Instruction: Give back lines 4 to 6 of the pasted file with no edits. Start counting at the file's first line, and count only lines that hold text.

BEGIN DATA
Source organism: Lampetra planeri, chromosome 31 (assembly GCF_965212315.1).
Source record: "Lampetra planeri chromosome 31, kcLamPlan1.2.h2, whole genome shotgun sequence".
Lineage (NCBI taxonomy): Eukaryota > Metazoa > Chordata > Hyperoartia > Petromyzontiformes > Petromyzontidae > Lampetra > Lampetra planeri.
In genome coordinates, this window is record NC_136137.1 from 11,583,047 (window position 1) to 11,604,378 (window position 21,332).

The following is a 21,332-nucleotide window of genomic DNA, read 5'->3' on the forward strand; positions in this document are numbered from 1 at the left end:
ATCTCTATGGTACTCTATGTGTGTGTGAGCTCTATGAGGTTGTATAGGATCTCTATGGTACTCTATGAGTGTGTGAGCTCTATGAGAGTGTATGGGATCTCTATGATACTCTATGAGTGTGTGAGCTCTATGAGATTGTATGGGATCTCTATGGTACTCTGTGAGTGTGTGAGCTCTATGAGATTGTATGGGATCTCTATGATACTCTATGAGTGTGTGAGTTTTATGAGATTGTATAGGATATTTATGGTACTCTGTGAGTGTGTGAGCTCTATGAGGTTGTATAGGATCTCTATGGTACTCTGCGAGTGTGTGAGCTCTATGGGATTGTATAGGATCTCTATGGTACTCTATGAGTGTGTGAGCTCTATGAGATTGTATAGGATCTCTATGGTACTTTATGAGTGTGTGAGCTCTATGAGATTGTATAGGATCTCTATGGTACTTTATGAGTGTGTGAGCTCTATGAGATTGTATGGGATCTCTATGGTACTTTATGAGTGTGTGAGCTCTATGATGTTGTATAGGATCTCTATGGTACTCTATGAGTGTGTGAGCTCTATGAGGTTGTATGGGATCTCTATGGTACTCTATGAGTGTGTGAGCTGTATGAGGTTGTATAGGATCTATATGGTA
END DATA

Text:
In genome coordinates, this window is record NC_136137.1 from 11,583,047 (window position 1) to 11,604,378 (window position 21,332).

The following is a 21,332-nucleotide window of genomic DNA, read 5'->3' on the forward strand; positions in this document are numbered from 1 at the left end:
ATCTCTATGGTACTCTATGTGTGTGTGAGCTCTATGAGGTTGTATAGGATCTCTATGGTACTCTATGAGTGTGTGAGCTCTATGAGAGTGTATGGGATCTCTATGATACTCTATGAGTGTGTGAGCTCTATGAGATTGTATGGGATCTCTATGGTACTCTGTGAGTGTGTGAGCTCTATGAGATTGTATGGGATCTCTATGATACTCTATGAGTGTGTGAGTTTTATGAGATTGTATAGGATATTTATGGTACTCTGTGAGTGTGTGAGCTCTATGAGGTTGTATAGGATCTCTATGGTACTCTGCGAGTGTGTGAGCTCTATGGGATTGTATAGGATCTCTATGGTACTCTATGAGTGTGTGAGCTCTATGAGATTGTATAGGATCTCTATGGTACTTTATGAGTGTGTGAGCTCTATGAGATTGTATAGGATCTCTATGGTACTTTATGAGTGTGTGAGCTCTATGAGATTGTATGGGATCTCTATGGTACTTTATGAGTGTGTGAGCTCTATGATGTTGTATAGGATCTCTATGGTACTCTATGAGTGTGTGAGCTCTATGAGGTTGTATGGGATCTCTATGGTACTCTATGAGTGTGTGAGCTGTATGAGGTTGTATAGGATCTATATGGTA